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Disclaimer The views expressed are solely those of the author, and should not be attributed to the author’s firm or its clients. The following material is not intended to create, and will not create, an attorney-client relationship with you. The following material is provided for informational purposes only. The author makes no representations or warranties, express or implied, with respect to the information provided. The material is not offered as legal advice and should not be used as a substitute for seeking professional legal advice. The author is not responsible for any action or failure to act in reliance upon information in this presentation.
Bad Apples or Bruised Apples?: Screening Caregiver Applicants’ Criminal Records Greg L. Gambill Modrall, Sperling, Roehl, Harris & Sisk, P.A.
New Mexico is a leader in screening applicants for caregiver jobs In 2003, Congress set up a pilot program for background checks New Mexico was one of the pilot states, but it already had a statute for background checks
Under the CCHSA, no caregiver may be employed by a care provider unless the caregiver first has submitted to a request for a nationwide criminal history screening.
Employer access to information is limited NMDOH shall give notice of a disqualifying conviction to a care provider and applicant No other results shall be provided to care provider
What happens to disqualified applicants? Petition for reconsideration At the discretion of the care provider, may be employed while the petition is pending
The list of disqualifying convictions is short—what about other information that an employer might want to consider prior to hiring an applicant?
Care providers must document that they have checked New Mexico’s abuse registry. Don’t forget that federal law also contains a list of convictions that disqualify applicants.
Now we’ve covered a care provider’s main duties to screen under state and federal law—but what if the care provider wants to go further?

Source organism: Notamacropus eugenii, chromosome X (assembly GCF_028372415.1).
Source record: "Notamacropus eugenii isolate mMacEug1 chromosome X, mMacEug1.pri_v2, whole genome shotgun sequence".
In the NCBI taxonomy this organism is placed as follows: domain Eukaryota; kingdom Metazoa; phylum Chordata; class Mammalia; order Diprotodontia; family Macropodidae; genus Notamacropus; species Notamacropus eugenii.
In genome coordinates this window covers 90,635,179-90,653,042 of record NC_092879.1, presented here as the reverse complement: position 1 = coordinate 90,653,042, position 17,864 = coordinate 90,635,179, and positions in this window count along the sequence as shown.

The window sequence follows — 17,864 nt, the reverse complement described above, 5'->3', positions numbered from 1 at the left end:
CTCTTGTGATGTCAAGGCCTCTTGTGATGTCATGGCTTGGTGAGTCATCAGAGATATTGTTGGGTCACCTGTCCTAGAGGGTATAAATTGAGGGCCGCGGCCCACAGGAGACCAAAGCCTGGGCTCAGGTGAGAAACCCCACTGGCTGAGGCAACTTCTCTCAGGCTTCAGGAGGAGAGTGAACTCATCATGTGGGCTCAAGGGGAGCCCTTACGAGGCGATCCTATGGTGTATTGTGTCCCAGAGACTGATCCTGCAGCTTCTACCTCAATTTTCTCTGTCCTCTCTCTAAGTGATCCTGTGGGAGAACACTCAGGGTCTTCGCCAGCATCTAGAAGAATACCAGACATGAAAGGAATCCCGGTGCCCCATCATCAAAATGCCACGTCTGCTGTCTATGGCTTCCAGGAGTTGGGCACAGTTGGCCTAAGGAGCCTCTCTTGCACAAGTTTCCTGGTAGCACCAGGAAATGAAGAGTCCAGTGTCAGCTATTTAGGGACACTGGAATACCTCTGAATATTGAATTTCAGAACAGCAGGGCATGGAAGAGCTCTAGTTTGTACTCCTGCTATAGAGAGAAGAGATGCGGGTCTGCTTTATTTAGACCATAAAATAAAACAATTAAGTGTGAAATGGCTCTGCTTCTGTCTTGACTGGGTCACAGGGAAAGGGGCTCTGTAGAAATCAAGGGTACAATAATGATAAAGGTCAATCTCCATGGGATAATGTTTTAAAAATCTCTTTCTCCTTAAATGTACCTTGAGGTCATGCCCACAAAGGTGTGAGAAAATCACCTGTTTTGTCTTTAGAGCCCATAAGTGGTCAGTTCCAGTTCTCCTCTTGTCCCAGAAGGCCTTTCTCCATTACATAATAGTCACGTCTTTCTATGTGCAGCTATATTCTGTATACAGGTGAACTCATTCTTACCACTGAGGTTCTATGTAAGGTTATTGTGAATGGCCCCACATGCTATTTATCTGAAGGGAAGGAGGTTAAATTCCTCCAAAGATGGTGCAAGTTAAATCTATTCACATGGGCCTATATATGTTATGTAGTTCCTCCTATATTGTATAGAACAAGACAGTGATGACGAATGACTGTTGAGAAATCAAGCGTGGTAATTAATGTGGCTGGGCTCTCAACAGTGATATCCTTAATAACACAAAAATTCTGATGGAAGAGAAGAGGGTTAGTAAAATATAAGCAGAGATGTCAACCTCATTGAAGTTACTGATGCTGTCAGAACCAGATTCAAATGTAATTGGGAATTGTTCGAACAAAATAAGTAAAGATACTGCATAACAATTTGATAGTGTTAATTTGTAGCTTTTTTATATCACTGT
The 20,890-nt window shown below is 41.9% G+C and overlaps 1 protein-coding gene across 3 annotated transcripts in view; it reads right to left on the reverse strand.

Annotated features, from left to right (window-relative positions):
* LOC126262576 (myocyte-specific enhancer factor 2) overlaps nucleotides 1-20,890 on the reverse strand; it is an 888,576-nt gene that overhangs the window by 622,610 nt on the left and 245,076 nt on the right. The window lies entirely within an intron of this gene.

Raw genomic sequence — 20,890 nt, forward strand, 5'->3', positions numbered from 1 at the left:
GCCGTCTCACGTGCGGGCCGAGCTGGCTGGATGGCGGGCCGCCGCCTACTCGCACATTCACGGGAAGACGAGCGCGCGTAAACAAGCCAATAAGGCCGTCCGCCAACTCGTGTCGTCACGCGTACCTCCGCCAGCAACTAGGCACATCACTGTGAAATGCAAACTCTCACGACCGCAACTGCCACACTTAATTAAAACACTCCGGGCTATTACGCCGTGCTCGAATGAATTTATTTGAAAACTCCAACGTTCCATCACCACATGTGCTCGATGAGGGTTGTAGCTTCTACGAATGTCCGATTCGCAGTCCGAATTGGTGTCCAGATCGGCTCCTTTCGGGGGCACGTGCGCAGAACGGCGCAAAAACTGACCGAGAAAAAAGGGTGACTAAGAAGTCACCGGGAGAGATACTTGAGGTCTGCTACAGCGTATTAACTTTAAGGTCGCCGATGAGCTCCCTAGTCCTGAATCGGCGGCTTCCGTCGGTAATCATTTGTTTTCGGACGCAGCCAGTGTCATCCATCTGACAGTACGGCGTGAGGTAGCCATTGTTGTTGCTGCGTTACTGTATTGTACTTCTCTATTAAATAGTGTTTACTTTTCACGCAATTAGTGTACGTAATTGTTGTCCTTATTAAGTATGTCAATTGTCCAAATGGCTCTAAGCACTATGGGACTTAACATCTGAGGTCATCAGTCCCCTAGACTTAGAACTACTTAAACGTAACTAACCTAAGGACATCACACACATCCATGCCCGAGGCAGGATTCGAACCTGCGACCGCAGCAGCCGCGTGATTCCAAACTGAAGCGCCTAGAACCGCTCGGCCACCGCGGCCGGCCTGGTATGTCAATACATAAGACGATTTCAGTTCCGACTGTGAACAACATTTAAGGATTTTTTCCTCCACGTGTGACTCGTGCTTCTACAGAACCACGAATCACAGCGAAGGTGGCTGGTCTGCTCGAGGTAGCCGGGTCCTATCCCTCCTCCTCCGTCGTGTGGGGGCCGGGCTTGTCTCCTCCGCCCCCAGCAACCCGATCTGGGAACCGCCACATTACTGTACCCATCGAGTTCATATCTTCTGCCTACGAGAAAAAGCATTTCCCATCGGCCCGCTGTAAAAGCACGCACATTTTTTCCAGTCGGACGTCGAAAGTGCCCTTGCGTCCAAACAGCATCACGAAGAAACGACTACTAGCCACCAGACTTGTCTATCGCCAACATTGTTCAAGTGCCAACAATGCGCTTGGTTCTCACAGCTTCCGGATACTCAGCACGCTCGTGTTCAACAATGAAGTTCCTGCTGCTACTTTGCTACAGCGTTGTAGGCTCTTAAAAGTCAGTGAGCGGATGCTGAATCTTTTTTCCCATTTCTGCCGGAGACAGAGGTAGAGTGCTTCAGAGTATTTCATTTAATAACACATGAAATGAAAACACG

It requires an understanding of Title VII protections for applicants.
Scenario 1 Employer has a blanket policy of refusing to consider hiring anyone convicted of any crime other than a minor traffic offense. Is this permissible?
Probably not. A blanket policy will usually suffer from two problems: (1) lack of legitimate business need or job relatedness; and (2) the potential for a discriminatory impact on minorities.
Scenario 2 Employer refuses to hire applicant who failed to disclose a petty larceny conviction. Is this permissible?
Yes, but......it is the applicant’s falsification, or negligent failure to disclose that justifies the refusal to hire.
Scenario 3 Applicant is offered a job, but discloses on employer’s questionnaire that she has been arrested 14 times. She has never been convicted of a crime. Applicant is a minority. Employer withdraws the offer. Is the withdrawal proper?
No......if the neutral question of arrest records works to exclude a greater proportion of minorities than non-minorities. Plus, courts have frequently disapproved of the arrest inquiry in view of proven adverse racial impact and marginal job relatedness.
Scenario 4 Employer wants to give consideration to recent convictions in evaluating an applicant’s fitness for a position, regardless of whether the conviction is job-related. Is this permissible?
Yes, so long as......it is but one of multiple factors in the inquiry, and not an absolute bar to employment.
Scenario 5 Can the employer seek to determine whether an applicant has committed a job-related felony or misdemeanor for which he or she was never arrested or convicted?
Yes. Similarly, while the fact of an arrest may be off limits, the underlying circumstances that led to it are not.
What about the job application itself? The following explanation was approved for use in a job application by a court: NOTE: A conviction does not automatically mean that you will not be selected. The job for which you are applying, what you were convicted of, and how long ago you were convicted, are important. Please give all the facts so that an informed decision can be made.
What about drug use? Title VII was amended in 1991 to cut off adverse impact claims.
One last point Before rejecting the applicant, the care provider should have a legitimate, non- discriminatory reason for rejection and be satisfied that, if asked, it can explain the reason for rejection.
Obamacare Patient Protection and Affordable Care Act – Expands the caregiver criminal screening program nationwide
Key Provisions Requires the care provider to search the following: – abuse and neglect registries of other states (maybe) – records of any proceedings in New Mexico that may contain disqualifying information “Rap back” capability